It could be described as a department store, but it's more of an establishment. Founded in about 1707 by a footman of the royal household called William Fortnum, and a grocer called Hugh Mason. Long story.
Plush red carpets everywhere, wood panelling...A much more classy, old-school affair than Harrods. I can go an entire year without stepping foot in that brash palace. Leave it to the tourists, though they make a pretty good presence at F&M as well. Fortnum's signature colour is reminiscent of a Georgian drawing room. See a bag that colour and you know where the bearer has been! Those of you who were at Christie's King Street will remember how much better (and cheaper) their sandwiches and wraps were than the overpriced overtoasted ciabattini things produced by the Duke Street cafe.
I go there once a month for my chocolate and other luxury supplies. On Saturday I spent more time browsing than ever before and bought:
- A little box of F&M Elegant Chocolate Thins: dark choc squares infused with little violet petal crystals (floral explosion in the mouth!) in a cute little box this colour embossed with gold script.
- A jar of French Greek-syle oil-cured olives..............................Mmmmmm, writing about it, I decided to open the jar and try them. Marinaded in herbs, the olives still have a wonderful creamy flavour.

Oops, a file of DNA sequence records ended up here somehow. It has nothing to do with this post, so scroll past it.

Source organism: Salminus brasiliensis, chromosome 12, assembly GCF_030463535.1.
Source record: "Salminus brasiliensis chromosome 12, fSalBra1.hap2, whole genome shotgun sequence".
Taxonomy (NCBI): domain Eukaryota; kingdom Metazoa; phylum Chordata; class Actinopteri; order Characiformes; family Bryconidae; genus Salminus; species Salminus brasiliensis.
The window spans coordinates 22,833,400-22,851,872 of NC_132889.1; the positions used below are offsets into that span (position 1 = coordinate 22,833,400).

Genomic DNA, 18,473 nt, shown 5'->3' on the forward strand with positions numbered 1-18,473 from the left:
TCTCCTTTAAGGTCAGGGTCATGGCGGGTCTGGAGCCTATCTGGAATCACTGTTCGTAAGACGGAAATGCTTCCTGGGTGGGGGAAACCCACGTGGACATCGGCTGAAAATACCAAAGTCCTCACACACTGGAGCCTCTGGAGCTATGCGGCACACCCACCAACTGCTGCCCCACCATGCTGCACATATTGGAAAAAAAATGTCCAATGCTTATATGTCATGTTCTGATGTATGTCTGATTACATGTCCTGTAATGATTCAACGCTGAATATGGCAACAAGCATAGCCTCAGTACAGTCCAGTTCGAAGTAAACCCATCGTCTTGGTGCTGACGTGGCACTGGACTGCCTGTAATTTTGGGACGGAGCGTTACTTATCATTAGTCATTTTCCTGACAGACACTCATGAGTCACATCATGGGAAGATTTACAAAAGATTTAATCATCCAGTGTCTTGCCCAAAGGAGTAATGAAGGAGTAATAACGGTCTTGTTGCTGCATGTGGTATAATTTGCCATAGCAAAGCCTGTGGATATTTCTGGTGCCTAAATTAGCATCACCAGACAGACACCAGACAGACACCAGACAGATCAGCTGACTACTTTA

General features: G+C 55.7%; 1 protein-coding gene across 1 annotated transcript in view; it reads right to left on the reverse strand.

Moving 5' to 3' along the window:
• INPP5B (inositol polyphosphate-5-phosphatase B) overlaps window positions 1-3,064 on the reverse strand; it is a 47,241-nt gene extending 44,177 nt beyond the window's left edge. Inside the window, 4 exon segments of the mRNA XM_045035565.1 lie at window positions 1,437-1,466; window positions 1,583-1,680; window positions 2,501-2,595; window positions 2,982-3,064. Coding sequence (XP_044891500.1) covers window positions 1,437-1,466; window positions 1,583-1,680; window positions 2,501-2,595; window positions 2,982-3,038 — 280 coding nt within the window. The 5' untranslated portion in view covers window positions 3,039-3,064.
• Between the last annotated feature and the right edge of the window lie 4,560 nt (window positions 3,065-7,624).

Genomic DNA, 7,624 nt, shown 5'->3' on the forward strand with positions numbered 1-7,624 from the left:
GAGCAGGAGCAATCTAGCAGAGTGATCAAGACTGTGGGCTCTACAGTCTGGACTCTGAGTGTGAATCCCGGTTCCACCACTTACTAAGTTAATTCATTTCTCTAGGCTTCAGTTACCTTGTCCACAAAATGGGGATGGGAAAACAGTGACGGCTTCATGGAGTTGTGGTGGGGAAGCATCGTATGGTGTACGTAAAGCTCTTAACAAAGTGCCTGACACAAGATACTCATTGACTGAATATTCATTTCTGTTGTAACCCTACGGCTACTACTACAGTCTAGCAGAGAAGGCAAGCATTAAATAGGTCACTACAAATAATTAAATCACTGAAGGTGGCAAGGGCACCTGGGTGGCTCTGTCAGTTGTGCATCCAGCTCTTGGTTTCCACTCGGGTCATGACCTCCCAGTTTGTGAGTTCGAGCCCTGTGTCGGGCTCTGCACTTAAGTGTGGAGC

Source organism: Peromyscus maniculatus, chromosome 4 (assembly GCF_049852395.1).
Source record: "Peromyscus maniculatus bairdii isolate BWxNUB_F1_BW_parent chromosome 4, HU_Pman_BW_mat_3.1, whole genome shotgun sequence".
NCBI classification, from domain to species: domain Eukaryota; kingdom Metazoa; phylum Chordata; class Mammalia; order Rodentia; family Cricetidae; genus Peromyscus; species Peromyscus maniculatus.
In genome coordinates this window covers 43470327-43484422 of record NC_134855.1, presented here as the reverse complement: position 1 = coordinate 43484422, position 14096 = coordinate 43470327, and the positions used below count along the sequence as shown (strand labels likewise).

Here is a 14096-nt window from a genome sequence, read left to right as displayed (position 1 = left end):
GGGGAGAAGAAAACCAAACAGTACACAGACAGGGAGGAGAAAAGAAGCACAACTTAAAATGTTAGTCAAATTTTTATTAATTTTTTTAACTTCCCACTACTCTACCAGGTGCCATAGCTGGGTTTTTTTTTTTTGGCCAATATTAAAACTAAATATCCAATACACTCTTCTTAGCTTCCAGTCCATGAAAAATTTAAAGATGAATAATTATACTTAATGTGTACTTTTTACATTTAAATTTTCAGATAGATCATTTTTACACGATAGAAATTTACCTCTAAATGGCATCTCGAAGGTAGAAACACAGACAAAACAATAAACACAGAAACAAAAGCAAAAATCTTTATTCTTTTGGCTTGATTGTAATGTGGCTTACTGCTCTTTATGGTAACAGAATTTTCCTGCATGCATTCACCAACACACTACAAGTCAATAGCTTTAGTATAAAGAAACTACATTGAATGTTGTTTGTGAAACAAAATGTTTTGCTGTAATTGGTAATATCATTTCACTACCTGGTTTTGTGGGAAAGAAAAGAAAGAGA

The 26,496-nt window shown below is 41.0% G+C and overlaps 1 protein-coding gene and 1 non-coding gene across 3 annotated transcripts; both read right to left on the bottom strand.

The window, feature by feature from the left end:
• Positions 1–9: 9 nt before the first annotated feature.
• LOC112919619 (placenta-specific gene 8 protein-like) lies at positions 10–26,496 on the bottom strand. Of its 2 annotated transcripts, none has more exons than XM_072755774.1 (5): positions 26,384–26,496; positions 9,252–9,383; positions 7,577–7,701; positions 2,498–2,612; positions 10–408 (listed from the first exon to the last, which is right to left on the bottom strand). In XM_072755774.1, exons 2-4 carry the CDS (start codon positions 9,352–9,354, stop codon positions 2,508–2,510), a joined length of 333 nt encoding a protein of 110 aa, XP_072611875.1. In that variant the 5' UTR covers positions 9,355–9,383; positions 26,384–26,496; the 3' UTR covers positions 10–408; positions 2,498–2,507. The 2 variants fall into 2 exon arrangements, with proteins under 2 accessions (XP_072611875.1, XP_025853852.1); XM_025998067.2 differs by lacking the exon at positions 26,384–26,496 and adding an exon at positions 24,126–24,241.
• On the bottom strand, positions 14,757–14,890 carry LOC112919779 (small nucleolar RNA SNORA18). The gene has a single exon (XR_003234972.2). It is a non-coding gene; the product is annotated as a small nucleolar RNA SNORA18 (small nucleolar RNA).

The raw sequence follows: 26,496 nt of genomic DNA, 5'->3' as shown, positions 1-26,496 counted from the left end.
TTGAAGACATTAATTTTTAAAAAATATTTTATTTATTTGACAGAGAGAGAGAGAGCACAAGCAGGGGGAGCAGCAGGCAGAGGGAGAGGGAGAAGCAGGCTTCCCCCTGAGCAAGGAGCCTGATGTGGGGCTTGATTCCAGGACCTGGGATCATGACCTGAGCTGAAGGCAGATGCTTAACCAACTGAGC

- A box of F&M royal blend tea bags, created in 1902 in honour of the coronation of King Edward V. (???)
- A tin of F&M crepes dentelles enrobees de chocolat noir (fine lacy crepe wafers covered in dark choc) - so fine they literally melt in the mouth. The pic on the lid is a drawing of two white-wigged 18th century dandies having tea, pinkies fully extended, simpering smiles and eyebrows raised.
- At the chocolate counter, Mother picked her own combo box: my fave coconut ganache logs (cocobello), spicy passion fruit squares, dark choc covered ginger (her fave), and cherry kirsch. All in a lovely box, and, like many of their items, tied with a ribbon in that colour.
After Fortnum's we walked along to Virgin Records on Piccadilly Circus (used to be Tower Records) and bought classical choral stuff. Durufle, Handel, Rutter.
By then we were hungry, so we continued on to Soho's Chinatown where we had dim sum. That's the best lunch you can ever have - 3 or 4 small items on each plate, so two people can finish 6 or 7 dishes with ease. We had char-siu cheung fun, king prawn dumplings, grilled peking dumplings, Vietnamese spring rolls, prawn and chive dumplings, and steamed custard balls. Lashings of Jasmine tea. Happy tummies.
Still, we continued on to the Haagen-Dasz cafe in Leicester Square, a very popular spot where the queue went out the door, but it's always worth the wait. Their rich hot chocolate is the best in town, made by melting the belgian chocolate ice cream in steamed milk with frothy cream on top. Decadent..........Mmmmmmmmmmmmmmmmm.
Then we took a stroll into Trafalgar Square, where, on a whim I dragged Mum into the National Gallery. This time I showed her some paintings from 1600-1800. Last time, I had taken her to the Renaissance section in the other wing. It was packed full of people, probably for the Caravaggio exhibition.
Then we were at Piccadilly, almost back where we'd started. Always nice having walked in a big circle while getting everything done in the right order. I wish I had a pedometer to see how far we walked.
I left her at the bus stop to catch the bus straight back to my aunt's and then I walked back to the station to catch my train to SJW.